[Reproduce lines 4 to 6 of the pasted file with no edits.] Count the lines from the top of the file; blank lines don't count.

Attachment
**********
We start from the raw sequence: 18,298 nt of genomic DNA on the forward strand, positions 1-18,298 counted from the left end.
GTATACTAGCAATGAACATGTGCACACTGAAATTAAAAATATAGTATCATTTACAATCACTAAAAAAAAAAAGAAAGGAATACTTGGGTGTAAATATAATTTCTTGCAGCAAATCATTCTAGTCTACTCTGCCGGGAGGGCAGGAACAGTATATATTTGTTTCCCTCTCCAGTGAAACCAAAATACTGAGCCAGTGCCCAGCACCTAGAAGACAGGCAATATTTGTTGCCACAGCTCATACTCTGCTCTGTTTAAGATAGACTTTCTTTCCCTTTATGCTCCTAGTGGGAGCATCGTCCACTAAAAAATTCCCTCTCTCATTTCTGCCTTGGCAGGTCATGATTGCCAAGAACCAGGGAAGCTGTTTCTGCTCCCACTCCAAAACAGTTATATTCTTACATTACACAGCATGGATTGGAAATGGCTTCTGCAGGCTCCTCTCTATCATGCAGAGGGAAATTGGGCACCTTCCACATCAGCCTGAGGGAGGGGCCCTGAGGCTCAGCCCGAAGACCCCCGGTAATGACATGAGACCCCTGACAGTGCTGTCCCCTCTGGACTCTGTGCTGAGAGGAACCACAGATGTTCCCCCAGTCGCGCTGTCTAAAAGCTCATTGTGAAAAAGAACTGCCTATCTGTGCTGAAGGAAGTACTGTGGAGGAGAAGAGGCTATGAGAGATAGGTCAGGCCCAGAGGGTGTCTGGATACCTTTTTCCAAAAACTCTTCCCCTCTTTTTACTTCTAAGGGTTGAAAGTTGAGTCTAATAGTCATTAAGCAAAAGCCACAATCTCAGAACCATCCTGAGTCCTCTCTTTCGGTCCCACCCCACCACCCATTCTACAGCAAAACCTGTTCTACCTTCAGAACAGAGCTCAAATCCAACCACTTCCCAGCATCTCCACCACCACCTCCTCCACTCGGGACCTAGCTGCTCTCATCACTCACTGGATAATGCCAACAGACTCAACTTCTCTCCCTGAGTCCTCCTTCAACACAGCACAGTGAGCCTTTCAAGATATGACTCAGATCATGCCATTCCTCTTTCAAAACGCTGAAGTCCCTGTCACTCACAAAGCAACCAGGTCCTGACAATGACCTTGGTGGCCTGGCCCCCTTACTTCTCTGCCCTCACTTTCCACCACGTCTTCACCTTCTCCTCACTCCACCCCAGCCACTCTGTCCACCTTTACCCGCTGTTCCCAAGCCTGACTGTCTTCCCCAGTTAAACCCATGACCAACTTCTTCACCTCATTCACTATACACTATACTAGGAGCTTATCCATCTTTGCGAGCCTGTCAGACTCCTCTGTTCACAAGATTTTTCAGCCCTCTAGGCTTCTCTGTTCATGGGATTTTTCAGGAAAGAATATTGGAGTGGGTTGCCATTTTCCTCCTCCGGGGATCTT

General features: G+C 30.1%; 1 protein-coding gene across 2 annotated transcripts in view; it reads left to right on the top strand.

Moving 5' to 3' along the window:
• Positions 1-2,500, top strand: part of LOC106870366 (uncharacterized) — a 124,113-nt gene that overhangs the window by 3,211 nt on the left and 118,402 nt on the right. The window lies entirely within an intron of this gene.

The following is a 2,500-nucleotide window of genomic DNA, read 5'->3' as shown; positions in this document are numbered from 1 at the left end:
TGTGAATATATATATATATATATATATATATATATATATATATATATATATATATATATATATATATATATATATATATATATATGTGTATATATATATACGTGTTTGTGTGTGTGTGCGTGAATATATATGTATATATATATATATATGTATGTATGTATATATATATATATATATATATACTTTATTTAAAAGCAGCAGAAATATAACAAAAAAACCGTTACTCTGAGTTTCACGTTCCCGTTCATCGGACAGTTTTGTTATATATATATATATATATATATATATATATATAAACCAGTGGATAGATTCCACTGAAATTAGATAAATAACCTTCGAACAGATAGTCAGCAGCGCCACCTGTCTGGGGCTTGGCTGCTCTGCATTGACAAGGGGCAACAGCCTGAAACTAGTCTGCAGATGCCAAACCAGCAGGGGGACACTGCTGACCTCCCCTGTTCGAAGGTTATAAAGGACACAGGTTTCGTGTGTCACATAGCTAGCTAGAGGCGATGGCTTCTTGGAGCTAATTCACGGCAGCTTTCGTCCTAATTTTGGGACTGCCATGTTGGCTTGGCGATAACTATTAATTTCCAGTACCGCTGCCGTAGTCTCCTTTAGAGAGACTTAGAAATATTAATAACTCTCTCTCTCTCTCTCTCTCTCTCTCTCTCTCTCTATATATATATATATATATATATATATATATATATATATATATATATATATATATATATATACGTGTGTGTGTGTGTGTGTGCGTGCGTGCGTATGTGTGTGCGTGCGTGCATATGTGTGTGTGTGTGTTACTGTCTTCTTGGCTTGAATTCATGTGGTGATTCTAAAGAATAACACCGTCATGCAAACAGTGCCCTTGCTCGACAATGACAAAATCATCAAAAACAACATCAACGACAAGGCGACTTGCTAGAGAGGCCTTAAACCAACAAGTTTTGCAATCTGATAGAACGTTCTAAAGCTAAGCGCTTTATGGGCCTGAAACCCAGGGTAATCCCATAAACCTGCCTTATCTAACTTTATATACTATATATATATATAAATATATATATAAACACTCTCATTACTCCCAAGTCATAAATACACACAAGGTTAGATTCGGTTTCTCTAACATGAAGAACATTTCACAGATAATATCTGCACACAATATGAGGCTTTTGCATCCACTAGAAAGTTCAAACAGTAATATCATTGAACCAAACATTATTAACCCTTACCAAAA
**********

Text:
Moving 5' to 3' along the window:
• Positions 1-2,500, top strand: part of LOC106870366 (uncharacterized) — a 124,113-nt gene that overhangs the window by 3,211 nt on the left and 118,402 nt on the right. The window lies entirely within an intron of this gene.

The following is a 2,500-nucleotide window of genomic DNA, read 5'->3' as shown; positions in this document are numbered from 1 at the left end: